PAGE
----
The real surprise would be if Tuesday's earthquake resulted in some serious attempt by mainstream conservatives to confront the radicals and the Tea Partyers. More likely, it means more extreme rhetoric, more attempts to avoid anything even hinting at compromise, more power within the party for attention-seeking talk show hosts and members of Congress willing to be entirely irresponsible and to make irresponsible choices (hopeless and pointless impeachments, government shutdowns without reasonable leverage, messing with the debt limit, and whatever they come up with next).

Andy Borowitz caught this idea and ran with it, in a not too fanciful direction:

The morning after Tuesday’s stunning Tea Party victory in Virginia, House Republicans unveiled a sweeping new legislative agenda, proposing an end to Social Security, a return to child labor, and unprecedented gun rights for pets.

“The Republican Party is the party of common sense,” said House Speaker John Boehner (R-Ohio). “And such common-sense proposals as electronic ankle bracelets for immigrant babies and a barbed-wire fence with Canada are long overdue.”

In practical terms, even if Brat gets elected (not a totally sure thing, although the Democrat in the race is even more unknown) his own influence will probably turn out to be nil, according to Ana Marie Cox. "As an economist and paid follower of Ayn Rand, he will face the added difficulty of not being a very good economist."

This election result, however locally determined it turns out to be, does seem part of a pattern of a certain segment of the population becoming crazier, while finding legitimacy in the Republican party. Politically it seems to insure that the Republicans have not yet hit bottom.  The cherry-picked outrages that liberal sites expose is one thing; that they have been accompanied in the past week or so almost daily by gunfire and gun deaths in public places is more than disquieting.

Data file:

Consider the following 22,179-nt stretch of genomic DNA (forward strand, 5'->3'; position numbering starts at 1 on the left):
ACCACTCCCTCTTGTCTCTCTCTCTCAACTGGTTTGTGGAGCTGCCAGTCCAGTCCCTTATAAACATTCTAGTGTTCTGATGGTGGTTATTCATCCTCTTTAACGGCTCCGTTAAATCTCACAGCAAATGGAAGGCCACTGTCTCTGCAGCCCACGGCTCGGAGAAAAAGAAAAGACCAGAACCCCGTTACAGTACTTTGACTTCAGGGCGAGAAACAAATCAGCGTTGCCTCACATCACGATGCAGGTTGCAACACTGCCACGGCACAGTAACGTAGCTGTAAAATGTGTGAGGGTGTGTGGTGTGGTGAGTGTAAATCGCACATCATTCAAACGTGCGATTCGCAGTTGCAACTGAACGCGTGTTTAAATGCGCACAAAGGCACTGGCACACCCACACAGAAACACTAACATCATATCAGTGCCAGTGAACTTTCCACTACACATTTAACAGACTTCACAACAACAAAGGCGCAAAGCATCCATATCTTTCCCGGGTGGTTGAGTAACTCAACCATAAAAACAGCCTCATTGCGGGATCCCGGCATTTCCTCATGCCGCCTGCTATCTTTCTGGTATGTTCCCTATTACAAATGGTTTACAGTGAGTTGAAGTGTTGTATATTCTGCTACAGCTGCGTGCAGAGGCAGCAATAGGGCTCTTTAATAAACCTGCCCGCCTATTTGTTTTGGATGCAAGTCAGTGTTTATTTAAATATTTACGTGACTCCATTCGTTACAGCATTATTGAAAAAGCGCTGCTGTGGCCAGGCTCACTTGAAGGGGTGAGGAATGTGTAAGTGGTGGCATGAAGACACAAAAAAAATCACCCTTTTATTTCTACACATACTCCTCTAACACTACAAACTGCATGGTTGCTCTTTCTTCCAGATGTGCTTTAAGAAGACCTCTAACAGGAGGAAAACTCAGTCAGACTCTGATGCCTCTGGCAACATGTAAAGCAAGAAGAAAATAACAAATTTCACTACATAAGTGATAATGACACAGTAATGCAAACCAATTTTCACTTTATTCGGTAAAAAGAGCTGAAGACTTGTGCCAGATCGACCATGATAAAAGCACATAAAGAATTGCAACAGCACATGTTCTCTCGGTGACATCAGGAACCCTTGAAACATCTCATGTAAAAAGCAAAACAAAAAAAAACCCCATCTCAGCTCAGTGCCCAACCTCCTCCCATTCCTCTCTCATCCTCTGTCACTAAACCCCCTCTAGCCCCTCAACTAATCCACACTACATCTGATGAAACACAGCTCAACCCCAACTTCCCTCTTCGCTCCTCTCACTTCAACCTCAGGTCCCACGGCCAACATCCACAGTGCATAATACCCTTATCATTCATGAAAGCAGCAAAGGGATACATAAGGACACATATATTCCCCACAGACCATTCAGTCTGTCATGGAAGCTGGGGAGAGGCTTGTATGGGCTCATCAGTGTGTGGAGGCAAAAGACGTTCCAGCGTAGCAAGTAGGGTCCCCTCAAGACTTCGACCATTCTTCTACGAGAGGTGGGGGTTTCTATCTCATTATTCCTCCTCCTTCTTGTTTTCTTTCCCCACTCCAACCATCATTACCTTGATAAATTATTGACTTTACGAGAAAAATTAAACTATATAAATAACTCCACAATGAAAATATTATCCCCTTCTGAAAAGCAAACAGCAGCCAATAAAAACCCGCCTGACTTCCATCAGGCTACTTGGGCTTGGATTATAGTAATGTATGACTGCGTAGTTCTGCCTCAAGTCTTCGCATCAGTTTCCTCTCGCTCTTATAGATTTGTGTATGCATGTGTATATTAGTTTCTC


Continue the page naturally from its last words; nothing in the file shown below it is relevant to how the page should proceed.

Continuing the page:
Tuesday, June 10, 2014

Honestly and Seriously

Jonathan Chiat looks at the domestic agenda--the four challenges President Obama outlined in his 2009 Inaugural Address-- and concludes that (contrary to the rabid right and a lot of political media) with the power plant carbon regulations, he's fulfilled it.  He righted the economy (latest employment numbers continued an upward trend,) passed health care reform (Chiat provides graphs to show the number of uninsured is going down sharply while medical inflation has slowed to the lowest this century) and made progress on education.

"All of Obama’s domestic reforms involved compromises and imperfections, a quality they have in common with every major accomplishment in history...What’s no longer possible is to imagine that historians will look back at Obama’s presidency and conclude not much got done."

The fourth area is energy and climate.  In energy, President Obama has actually exceeded his initial goals. "In 2009, Obama promised to “double this nation's supply of renewable energy in the next three years.” Since then, wind capacity has tripled and solar capacity increased 16-fold. 

On climate, "He likewise called for “a market-based cap on carbon pollution,” which is exactly what the new power-plant regulations would create."

President Obama's approach to the climate crisis is further revealed in an interview that was shown in full Monday on Showtime's global heating series The Years of Living Dangerously.  In the clip above he says the debate about what is happening is over, and the debate is now about how to address it.  He affirms his support for placing a price on carbon, the same way other pollution has been addressed:

"The baseline fact of climate change is not something we can afford to deny. And if you profess leadership in this country at this moment in our history, then you’ve got to recognize this is going to be one of the most significant long-term challenges, if not the most significant long-term challenge, that this country faces and that the planet faces. The good news is that the public may get out ahead of some of their politicians” — as people start to see the cost of cleaning up for hurricanes like Sandy or the drought in California — and when “those start multiplying, then people start thinking, ‘You know what? We’re going to reward politicians who talk to us honestly and seriously about this problem.’”

And in a preview not only of the rest of the Obama Administration but what Barack Obama will continue to champion: